Most of us do not think much of picking up the keys of our friends’ or relatives’ automobiles. In the same way, we may not think twice before generously handing over the keys to our own cars. Maybe it is a good idea to have a look at the implications as to what would happen should there be an accident. There is a possibility that our friendship may not stand up to the strains an accident with a friend’s car can cause.
Insurance Implications of Lending Your Car to Occasional Drivers
We should first look at what would happen if we borrowed our car to someone of a chance happening. Most standard automobile insurance policies would not have a problem with covering this driver for this occasional borrowing of the insured vehicle. Quite a few policies would have a condition stating that anyone who drives your car must be at least 25 year old and has a valid driving license. This way, insurers can have some sort of control over who can drive the insured vehicle. They consider young drivers to be high risk and therefore they exclude them for even a short few hours.
Some cheaper or non-standard vehicle insurance policies may exclude any other driver unless except they are listed on the policy. There is a high chance you know this condition before you bought the policy. It is a way of bringing the premiums down and many people voluntarily take this option. So, first you should familiarize the terms of conditions on your policy about occasional drivers.
One point to keep in mind is that usually auto insurers do not consider people living with you to be occasional drivers in this sense. They like to know who else live with you over the age of driving. They would take a note of them even though they are not listed on the policy. It would make sense to include them on your policy to clarify the position. Normally, it would cost nothing or not much to include drivers over the age of 25 with good driving records to be included on your policy.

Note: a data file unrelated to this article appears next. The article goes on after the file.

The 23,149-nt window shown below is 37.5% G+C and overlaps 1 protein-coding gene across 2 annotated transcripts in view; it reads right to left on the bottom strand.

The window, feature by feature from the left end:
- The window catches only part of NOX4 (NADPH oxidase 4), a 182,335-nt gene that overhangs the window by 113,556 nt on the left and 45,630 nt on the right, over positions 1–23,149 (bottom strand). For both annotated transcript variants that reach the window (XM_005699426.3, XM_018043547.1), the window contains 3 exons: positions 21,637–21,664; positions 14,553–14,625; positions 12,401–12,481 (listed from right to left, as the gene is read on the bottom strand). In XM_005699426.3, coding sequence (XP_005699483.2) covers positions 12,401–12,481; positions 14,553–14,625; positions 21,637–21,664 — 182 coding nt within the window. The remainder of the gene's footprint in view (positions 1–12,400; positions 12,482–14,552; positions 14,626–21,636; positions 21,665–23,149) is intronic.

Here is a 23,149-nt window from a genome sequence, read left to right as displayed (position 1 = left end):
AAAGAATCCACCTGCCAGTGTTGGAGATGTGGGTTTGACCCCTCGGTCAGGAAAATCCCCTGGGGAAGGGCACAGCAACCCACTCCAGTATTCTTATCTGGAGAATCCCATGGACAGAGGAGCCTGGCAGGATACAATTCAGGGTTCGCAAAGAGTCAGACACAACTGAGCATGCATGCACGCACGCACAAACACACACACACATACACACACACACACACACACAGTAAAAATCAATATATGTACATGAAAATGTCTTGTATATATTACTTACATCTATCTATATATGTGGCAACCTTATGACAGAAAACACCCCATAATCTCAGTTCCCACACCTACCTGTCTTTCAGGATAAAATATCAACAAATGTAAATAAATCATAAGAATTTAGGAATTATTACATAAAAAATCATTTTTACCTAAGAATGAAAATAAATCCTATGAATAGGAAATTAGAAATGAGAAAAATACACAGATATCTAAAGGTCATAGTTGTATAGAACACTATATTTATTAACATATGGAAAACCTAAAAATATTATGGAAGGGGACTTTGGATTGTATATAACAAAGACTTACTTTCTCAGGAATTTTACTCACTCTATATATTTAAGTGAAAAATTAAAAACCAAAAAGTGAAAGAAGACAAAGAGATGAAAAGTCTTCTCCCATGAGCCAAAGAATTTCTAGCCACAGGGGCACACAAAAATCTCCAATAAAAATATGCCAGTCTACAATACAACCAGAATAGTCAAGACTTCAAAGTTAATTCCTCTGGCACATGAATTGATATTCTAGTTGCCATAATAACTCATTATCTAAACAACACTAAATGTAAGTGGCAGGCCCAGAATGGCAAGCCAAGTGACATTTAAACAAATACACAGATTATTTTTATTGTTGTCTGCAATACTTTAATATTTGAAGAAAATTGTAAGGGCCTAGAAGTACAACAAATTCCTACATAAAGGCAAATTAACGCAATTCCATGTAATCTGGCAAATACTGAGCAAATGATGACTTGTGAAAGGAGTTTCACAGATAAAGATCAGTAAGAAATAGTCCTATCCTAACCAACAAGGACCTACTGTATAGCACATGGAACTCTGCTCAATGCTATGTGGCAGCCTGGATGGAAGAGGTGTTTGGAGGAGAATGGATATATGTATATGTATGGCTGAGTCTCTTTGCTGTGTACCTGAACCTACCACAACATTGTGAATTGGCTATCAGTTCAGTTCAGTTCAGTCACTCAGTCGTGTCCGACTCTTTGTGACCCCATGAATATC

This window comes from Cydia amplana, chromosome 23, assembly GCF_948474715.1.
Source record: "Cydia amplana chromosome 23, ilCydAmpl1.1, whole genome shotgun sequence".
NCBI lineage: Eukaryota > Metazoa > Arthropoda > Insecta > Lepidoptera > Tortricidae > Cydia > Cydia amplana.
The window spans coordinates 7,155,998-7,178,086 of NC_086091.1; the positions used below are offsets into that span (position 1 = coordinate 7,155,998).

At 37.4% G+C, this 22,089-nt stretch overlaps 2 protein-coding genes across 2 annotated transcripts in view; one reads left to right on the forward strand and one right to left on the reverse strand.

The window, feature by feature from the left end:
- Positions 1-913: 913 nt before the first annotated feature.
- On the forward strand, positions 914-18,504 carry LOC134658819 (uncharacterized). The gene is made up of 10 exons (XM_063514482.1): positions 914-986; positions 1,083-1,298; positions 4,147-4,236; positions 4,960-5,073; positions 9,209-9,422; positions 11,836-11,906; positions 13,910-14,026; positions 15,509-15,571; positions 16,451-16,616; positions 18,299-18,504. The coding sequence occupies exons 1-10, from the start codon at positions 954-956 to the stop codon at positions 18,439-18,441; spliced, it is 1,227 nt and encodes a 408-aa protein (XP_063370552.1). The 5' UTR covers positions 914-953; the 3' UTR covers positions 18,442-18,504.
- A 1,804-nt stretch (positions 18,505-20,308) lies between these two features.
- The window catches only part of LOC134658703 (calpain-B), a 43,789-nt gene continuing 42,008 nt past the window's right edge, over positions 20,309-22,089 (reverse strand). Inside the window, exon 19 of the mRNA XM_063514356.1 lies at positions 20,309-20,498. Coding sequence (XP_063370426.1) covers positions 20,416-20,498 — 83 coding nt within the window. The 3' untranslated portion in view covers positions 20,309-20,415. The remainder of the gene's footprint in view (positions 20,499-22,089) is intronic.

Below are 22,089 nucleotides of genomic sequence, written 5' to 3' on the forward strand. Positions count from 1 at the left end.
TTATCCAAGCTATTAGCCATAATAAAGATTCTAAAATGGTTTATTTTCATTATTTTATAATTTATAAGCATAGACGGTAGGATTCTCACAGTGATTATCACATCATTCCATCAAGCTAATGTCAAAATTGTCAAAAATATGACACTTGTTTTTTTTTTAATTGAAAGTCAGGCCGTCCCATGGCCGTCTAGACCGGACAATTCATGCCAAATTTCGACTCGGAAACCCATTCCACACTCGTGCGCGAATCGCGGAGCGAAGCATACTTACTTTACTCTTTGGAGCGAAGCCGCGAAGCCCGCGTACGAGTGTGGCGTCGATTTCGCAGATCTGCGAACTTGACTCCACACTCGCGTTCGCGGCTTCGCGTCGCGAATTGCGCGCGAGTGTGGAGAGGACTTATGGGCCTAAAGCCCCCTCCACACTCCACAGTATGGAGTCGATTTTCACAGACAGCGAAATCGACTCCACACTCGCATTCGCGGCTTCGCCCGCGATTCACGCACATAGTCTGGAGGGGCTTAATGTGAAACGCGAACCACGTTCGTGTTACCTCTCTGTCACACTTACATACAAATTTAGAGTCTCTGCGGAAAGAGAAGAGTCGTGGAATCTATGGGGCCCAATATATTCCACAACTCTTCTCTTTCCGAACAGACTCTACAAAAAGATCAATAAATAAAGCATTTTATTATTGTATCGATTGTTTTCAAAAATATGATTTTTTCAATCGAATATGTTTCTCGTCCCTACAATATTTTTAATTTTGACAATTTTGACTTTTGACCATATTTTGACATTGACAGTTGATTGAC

Borrowing Someone Else’s Automobile and Insurance
We now know that insurance usually go with the car from above context. When your friend lends you his vehicle he should have insured it for your use as well. To make sure you can ask if that is the case and you would be insured while driving the auto in question. Normally owners are supposed to insure their cars properly and control its use.
You cannot insure someone else’s car although there may be exceptions in the case of partners living in the same house. It may not matter who owns the car and either partner may be able to insure it. As an outsider you can only buy insurance for others’ cars in two ways. You may be able to extend your liabilities insurance with your own car to include accidents you had with others’ vehicles.
Secondly, you may be able to buy non owners auto insurance to cover liabilities arising from driving cars belong to others. Non-owner vehicle insurance normally only covers liabilities. In both arrangements we are only talking about excess liabilities. The first call of third party claim payments would still be the insurance of the vehicle’s owner. Should he/she not have insurance, have insufficient coverage or damages go well beyond the limits of owner’s policy your liability insurance arrangements kicks in.
In some cases, people may choose to sue the driver separately. This would be the case if they consider you negligent in the accident. Then you would feel lucky that you have own liability coverage. It is always a smart decision to buy sufficient amount of liabilities coverage especially in this age of litigations and ambulance chasing lawyers.